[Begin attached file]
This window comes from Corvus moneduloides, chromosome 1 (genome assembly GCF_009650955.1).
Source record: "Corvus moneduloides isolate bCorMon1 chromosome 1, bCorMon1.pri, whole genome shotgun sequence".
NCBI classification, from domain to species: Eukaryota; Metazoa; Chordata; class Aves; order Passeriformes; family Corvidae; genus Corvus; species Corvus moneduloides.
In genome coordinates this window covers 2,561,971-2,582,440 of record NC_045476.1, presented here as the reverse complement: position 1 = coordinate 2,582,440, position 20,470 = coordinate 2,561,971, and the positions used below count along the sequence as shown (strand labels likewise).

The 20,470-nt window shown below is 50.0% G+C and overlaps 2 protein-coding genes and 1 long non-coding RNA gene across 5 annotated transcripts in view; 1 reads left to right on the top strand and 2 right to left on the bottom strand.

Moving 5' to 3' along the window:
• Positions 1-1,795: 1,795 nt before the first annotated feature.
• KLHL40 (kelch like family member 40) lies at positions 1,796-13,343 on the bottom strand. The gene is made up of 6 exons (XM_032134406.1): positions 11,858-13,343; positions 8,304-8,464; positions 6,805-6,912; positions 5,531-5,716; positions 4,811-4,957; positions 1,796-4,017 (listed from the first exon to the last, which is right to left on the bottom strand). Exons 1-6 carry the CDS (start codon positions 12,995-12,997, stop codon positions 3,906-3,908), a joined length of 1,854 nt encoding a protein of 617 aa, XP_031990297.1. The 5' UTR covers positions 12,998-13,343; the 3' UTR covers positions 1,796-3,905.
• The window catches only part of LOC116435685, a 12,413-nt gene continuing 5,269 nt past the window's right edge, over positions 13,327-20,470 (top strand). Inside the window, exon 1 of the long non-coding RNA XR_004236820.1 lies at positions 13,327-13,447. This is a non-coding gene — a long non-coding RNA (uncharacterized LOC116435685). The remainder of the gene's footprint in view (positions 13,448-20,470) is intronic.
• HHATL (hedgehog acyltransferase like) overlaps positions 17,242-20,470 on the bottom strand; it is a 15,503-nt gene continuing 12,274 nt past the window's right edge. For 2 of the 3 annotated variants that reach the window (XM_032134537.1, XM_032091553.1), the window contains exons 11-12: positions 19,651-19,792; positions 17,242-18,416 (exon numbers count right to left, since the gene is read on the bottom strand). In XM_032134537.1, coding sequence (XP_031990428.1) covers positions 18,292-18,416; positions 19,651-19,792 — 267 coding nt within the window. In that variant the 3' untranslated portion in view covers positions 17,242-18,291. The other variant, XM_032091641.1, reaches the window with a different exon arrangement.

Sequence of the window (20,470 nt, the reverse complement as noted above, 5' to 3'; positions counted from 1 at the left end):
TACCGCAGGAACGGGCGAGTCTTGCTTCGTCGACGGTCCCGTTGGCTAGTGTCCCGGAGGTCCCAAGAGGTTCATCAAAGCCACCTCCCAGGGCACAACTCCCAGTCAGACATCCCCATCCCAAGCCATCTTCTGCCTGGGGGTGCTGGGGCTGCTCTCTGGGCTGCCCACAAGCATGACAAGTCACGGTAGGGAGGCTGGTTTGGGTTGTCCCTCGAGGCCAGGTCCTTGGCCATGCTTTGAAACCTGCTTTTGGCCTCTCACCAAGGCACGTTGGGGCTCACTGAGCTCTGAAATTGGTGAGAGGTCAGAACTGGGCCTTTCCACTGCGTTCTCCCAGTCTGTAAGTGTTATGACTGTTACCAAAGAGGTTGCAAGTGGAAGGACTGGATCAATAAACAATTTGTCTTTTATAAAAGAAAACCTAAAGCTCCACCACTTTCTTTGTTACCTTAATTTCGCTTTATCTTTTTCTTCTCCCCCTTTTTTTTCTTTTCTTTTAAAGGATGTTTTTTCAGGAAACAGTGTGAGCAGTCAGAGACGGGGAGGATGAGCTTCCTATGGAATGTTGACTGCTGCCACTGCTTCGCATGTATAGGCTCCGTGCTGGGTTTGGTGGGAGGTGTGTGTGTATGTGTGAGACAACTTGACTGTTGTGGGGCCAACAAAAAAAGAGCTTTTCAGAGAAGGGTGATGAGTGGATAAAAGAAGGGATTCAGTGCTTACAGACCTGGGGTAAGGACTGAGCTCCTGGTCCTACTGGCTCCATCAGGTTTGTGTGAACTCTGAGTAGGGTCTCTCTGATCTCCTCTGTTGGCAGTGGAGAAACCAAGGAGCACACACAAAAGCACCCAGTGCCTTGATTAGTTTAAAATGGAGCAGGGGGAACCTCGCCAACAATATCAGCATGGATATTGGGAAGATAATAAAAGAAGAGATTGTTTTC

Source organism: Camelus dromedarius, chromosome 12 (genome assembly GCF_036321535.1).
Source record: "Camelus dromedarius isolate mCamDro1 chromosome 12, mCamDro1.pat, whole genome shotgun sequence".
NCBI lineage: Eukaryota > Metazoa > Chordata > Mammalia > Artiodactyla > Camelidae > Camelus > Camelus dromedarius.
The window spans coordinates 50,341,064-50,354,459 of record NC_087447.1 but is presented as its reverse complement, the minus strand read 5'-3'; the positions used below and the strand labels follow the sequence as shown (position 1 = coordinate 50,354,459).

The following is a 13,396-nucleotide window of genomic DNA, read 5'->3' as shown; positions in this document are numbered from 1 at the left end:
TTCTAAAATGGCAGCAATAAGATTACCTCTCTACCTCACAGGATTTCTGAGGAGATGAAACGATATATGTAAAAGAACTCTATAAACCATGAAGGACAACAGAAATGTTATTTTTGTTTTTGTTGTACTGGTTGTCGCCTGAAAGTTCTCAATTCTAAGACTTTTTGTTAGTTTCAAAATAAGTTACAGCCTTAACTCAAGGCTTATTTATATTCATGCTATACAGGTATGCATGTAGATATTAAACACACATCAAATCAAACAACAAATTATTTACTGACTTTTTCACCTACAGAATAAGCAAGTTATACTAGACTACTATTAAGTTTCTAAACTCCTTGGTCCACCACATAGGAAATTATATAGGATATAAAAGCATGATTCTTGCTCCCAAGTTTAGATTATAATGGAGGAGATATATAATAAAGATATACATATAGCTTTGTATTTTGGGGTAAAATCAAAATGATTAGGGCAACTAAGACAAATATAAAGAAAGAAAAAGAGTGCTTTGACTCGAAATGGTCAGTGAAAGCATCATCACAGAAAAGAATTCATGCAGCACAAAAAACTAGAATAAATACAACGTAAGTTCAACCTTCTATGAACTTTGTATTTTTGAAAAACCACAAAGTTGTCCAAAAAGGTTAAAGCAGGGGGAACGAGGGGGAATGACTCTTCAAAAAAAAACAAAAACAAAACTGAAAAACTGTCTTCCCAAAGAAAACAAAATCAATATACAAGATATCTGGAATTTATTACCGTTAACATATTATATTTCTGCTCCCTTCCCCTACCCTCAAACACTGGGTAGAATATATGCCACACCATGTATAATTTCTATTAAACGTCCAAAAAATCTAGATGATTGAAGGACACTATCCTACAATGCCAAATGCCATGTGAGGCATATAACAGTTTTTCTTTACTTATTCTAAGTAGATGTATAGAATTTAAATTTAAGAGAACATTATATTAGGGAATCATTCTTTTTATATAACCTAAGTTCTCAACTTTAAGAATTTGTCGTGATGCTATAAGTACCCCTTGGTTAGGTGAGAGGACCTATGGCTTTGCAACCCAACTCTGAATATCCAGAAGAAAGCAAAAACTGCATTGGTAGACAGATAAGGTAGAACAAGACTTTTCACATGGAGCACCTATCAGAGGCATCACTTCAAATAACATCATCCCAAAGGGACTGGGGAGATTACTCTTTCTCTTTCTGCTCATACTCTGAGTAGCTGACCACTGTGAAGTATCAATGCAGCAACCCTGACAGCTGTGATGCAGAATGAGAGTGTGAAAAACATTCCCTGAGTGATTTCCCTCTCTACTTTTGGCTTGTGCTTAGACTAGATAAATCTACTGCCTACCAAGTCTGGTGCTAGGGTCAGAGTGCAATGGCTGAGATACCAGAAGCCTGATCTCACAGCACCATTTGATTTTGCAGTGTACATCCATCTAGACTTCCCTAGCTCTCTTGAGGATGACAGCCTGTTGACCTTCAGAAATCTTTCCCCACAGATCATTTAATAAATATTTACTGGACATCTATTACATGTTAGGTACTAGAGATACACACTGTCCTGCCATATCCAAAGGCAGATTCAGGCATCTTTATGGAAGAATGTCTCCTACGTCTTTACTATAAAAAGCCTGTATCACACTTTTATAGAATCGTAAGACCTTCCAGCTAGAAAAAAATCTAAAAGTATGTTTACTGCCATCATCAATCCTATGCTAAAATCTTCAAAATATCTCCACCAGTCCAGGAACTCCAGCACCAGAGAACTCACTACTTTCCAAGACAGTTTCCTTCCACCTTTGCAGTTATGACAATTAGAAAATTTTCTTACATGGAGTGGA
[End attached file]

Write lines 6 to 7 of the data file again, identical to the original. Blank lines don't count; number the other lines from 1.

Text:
Moving 5' to 3' along the window:
• Positions 1-1,795: 1,795 nt before the first annotated feature.